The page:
Dog-Watching in Santa Monica, CA
Santa Monica, California is already well-known as a great destination for tourists, but families with pets in tow will find it even better. From the Santa Monica Pier to the Venice Boardwalk, and from Muscle Beach to Dogtown and Z-Boys Skatepark, there’s an unparalleled variety of outdoor activities for you and your pup (and a great people watching location too!). Make sure to grab some pup-friendly snacks like doggy ice cream cafes or bakeries before heading off on this adventure.
Socially Distanced Camping at the Grand Canyon
Whether you want to explore the national park or try a cabins or glamping experience, there are plenty of pet-friendly options that allow you to enjoy the American Dream from Arizona. There’s nothing like the magnificent views of the Grand Canyon with your pup at your side. Plus, with camping being one of the top social distancing activities during these times – what better way could there be to experience it?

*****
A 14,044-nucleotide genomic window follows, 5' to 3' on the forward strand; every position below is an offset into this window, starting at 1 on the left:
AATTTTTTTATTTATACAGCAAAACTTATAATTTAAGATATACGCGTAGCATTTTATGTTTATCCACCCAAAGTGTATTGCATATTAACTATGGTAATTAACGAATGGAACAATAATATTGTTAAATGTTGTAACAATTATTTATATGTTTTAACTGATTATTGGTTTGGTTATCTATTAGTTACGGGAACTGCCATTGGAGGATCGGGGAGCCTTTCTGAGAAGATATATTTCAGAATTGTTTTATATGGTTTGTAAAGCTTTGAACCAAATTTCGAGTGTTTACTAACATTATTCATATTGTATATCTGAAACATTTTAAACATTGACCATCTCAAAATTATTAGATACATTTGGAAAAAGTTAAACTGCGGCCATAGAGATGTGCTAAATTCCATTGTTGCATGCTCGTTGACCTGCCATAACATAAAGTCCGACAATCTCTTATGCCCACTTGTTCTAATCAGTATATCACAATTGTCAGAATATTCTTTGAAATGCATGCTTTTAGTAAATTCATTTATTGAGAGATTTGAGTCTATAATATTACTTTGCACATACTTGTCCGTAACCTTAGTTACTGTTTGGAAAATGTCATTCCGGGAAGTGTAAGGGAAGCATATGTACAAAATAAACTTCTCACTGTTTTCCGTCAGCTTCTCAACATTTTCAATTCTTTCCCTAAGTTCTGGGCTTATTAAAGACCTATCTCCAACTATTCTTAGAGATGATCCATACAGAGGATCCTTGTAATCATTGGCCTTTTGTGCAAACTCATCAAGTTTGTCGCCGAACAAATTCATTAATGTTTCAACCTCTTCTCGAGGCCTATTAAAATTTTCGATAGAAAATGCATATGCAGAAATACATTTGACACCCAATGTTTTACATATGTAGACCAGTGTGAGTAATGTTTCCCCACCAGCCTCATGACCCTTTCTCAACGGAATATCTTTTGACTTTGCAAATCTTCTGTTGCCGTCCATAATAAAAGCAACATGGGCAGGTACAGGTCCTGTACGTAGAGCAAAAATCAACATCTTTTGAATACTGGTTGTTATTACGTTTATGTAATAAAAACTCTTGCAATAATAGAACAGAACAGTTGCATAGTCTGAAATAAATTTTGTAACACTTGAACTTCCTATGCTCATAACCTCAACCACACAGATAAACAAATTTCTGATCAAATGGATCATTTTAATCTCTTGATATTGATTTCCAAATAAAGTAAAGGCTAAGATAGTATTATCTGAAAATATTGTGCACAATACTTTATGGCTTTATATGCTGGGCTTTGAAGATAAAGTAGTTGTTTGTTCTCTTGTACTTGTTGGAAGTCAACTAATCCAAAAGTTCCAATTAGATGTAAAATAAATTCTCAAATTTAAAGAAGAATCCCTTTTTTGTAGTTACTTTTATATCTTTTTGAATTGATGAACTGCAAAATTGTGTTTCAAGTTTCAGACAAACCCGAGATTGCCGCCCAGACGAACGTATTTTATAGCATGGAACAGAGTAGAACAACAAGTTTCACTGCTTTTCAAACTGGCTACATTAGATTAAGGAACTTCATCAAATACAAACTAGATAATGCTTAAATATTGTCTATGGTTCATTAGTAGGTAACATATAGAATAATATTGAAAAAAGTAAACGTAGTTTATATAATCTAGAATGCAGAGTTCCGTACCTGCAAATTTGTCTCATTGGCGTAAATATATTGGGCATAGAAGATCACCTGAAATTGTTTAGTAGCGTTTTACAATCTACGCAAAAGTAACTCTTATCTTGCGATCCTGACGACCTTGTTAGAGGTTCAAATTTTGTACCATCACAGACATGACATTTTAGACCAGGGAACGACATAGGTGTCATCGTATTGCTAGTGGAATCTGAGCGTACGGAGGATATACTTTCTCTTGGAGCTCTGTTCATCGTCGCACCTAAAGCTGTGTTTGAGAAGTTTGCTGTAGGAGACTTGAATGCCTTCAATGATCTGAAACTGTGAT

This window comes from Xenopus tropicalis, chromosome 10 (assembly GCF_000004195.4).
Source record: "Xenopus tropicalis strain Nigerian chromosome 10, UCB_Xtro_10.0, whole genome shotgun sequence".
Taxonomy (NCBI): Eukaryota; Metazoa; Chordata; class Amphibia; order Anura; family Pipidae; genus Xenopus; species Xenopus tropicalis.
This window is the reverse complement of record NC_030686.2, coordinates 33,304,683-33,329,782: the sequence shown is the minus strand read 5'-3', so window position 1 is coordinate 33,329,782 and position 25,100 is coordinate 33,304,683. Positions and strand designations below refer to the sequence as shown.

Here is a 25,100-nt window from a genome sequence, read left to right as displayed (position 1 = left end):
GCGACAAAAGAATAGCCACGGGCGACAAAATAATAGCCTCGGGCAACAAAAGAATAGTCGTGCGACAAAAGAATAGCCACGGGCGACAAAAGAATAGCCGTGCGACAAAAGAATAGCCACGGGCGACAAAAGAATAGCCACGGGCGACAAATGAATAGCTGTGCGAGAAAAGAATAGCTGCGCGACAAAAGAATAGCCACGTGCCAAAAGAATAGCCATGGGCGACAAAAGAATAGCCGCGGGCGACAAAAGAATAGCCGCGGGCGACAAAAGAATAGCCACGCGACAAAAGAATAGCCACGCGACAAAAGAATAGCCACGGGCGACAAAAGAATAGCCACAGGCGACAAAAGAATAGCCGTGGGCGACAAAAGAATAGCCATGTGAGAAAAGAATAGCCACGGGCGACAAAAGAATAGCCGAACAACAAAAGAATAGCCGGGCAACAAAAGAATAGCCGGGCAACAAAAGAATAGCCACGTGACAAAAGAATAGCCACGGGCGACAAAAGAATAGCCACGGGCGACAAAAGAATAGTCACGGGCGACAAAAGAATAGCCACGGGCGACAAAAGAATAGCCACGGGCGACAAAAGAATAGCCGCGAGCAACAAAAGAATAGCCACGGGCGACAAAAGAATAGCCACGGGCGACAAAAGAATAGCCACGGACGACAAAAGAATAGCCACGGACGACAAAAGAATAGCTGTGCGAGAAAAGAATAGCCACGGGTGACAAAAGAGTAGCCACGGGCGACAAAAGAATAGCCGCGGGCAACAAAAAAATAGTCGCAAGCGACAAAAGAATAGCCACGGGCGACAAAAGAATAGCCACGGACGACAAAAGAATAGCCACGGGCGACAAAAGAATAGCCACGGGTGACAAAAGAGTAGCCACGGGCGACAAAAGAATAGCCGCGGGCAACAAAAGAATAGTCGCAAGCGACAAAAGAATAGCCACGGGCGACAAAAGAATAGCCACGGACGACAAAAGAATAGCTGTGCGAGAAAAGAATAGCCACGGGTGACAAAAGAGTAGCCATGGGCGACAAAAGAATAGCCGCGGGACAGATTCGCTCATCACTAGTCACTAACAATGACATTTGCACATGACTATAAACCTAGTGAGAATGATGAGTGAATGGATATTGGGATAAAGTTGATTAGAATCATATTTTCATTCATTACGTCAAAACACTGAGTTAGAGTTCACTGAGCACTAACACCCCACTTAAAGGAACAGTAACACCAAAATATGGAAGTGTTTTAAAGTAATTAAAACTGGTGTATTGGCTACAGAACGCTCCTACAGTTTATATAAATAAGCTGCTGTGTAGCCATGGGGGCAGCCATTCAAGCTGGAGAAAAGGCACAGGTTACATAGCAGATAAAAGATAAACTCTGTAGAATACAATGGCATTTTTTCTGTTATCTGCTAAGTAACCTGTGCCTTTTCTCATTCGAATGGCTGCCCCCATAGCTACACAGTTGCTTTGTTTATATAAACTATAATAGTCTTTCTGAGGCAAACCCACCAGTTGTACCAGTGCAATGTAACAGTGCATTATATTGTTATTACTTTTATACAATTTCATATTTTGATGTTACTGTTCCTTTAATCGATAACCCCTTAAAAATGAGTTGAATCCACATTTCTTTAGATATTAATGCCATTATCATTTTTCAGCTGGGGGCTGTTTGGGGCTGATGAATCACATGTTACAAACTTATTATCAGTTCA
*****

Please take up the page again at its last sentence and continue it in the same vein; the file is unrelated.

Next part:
In conclusion, traveling with your dog on holiday can be a truly rewarding experience when planned properly. Remember to research destinations and hotels that are pet-friendly, get your pet all the necessary vaccinations before you travel, bring adequate supplies such as food and toys, be prepared to deal with any emergency while on the road, create a smart plan for socializing your pup while traveling and book ahead of time if necessary. With these tips in mind, you should have no trouble embarking on an amazing journey with your canine companion!
Dog in the outdoors: Resource